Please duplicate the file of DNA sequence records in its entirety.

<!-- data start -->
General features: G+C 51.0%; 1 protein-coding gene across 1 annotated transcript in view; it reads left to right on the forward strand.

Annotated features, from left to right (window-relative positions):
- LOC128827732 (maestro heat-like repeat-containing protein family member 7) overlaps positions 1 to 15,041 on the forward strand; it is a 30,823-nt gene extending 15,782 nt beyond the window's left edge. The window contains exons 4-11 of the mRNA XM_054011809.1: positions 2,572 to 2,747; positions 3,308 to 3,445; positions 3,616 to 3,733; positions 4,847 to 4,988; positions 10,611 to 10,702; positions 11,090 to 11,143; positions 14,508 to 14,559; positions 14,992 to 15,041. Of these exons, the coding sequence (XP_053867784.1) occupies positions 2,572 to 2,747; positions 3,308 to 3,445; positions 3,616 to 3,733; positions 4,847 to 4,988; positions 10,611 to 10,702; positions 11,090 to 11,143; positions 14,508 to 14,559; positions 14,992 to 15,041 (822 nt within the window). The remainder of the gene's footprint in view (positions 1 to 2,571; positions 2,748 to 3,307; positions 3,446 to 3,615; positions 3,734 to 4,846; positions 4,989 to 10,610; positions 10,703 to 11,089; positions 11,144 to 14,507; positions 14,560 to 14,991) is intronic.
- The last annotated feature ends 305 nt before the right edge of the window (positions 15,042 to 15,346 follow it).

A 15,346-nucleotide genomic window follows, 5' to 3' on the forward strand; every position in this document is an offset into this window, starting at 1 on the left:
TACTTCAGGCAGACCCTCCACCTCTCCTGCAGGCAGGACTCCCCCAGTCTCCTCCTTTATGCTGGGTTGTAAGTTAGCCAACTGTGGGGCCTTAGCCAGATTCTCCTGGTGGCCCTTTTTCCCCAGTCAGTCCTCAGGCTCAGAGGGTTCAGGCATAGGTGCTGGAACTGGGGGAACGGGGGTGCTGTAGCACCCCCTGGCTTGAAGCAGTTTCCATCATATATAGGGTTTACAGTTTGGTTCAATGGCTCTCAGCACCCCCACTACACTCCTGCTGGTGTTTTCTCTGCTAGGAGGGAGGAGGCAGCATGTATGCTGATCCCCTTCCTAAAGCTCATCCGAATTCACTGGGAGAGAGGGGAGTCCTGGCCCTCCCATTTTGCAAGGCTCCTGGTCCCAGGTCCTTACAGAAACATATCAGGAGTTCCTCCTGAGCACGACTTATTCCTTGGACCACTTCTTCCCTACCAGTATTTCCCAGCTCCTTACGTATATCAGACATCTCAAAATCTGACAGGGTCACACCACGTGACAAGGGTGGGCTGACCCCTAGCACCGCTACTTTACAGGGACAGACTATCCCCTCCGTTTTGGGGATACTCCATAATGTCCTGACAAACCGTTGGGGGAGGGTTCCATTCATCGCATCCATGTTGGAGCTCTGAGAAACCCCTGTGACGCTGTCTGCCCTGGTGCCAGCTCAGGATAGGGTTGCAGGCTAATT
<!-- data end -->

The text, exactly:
General features: G+C 51.0%; 1 protein-coding gene across 1 annotated transcript in view; it reads left to right on the forward strand.

Annotated features, from left to right (window-relative positions):
- LOC128827732 (maestro heat-like repeat-containing protein family member 7) overlaps positions 1 to 15,041 on the forward strand; it is a 30,823-nt gene extending 15,782 nt beyond the window's left edge. The window contains exons 4-11 of the mRNA XM_054011809.1: positions 2,572 to 2,747; positions 3,308 to 3,445; positions 3,616 to 3,733; positions 4,847 to 4,988; positions 10,611 to 10,702; positions 11,090 to 11,143; positions 14,508 to 14,559; positions 14,992 to 15,041. Of these exons, the coding sequence (XP_053867784.1) occupies positions 2,572 to 2,747; positions 3,308 to 3,445; positions 3,616 to 3,733; positions 4,847 to 4,988; positions 10,611 to 10,702; positions 11,090 to 11,143; positions 14,508 to 14,559; positions 14,992 to 15,041 (822 nt within the window). The remainder of the gene's footprint in view (positions 1 to 2,571; positions 2,748 to 3,307; positions 3,446 to 3,615; positions 3,734 to 4,846; positions 4,989 to 10,610; positions 10,703 to 11,089; positions 11,144 to 14,507; positions 14,560 to 14,991) is intronic.
- The last annotated feature ends 305 nt before the right edge of the window (positions 15,042 to 15,346 follow it).

A 15,346-nucleotide genomic window follows, 5' to 3' on the forward strand; every position in this document is an offset into this window, starting at 1 on the left:
TACTTCAGGCAGACCCTCCACCTCTCCTGCAGGCAGGACTCCCCCAGTCTCCTCCTTTATGCTGGGTTGTAAGTTAGCCAACTGTGGGGCCTTAGCCAGATTCTCCTGGTGGCCCTTTTTCCCCAGTCAGTCCTCAGGCTCAGAGGGTTCAGGCATAGGTGCTGGAACTGGGGGAACGGGGGTGCTGTAGCACCCCCTGGCTTGAAGCAGTTTCCATCATATATAGGGTTTACAGTTTGGTTCAATGGCTCTCAGCACCCCCACTACACTCCTGCTGGTGTTTTCTCTGCTAGGAGGGAGGAGGCAGCATGTATGCTGATCCCCTTCCTAAAGCTCATCCGAATTCACTGGGAGAGAGGGGAGTCCTGGCCCTCCCATTTTGCAAGGCTCCTGGTCCCAGGTCCTTACAGAAACATATCAGGAGTTCCTCCTGAGCACGACTTATTCCTTGGACCACTTCTTCCCTACCAGTATTTCCCAGCTCCTTACGTATATCAGACATCTCAAAATCTGACAGGGTCACACCACGTGACAAGGGTGGGCTGACCCCTAGCACCGCTACTTTACAGGGACAGACTATCCCCTCCGTTTTGGGGATACTCCATAATGTCCTGACAAACCGTTGGGGGAGGGTTCCATTCATCGCATCCATGTTGGAGCTCTGAGAAACCCCTGTGACGCTGTCTGCCCTGGTGCCAGCTCAGGATAGGGTTGCAGGCTAATT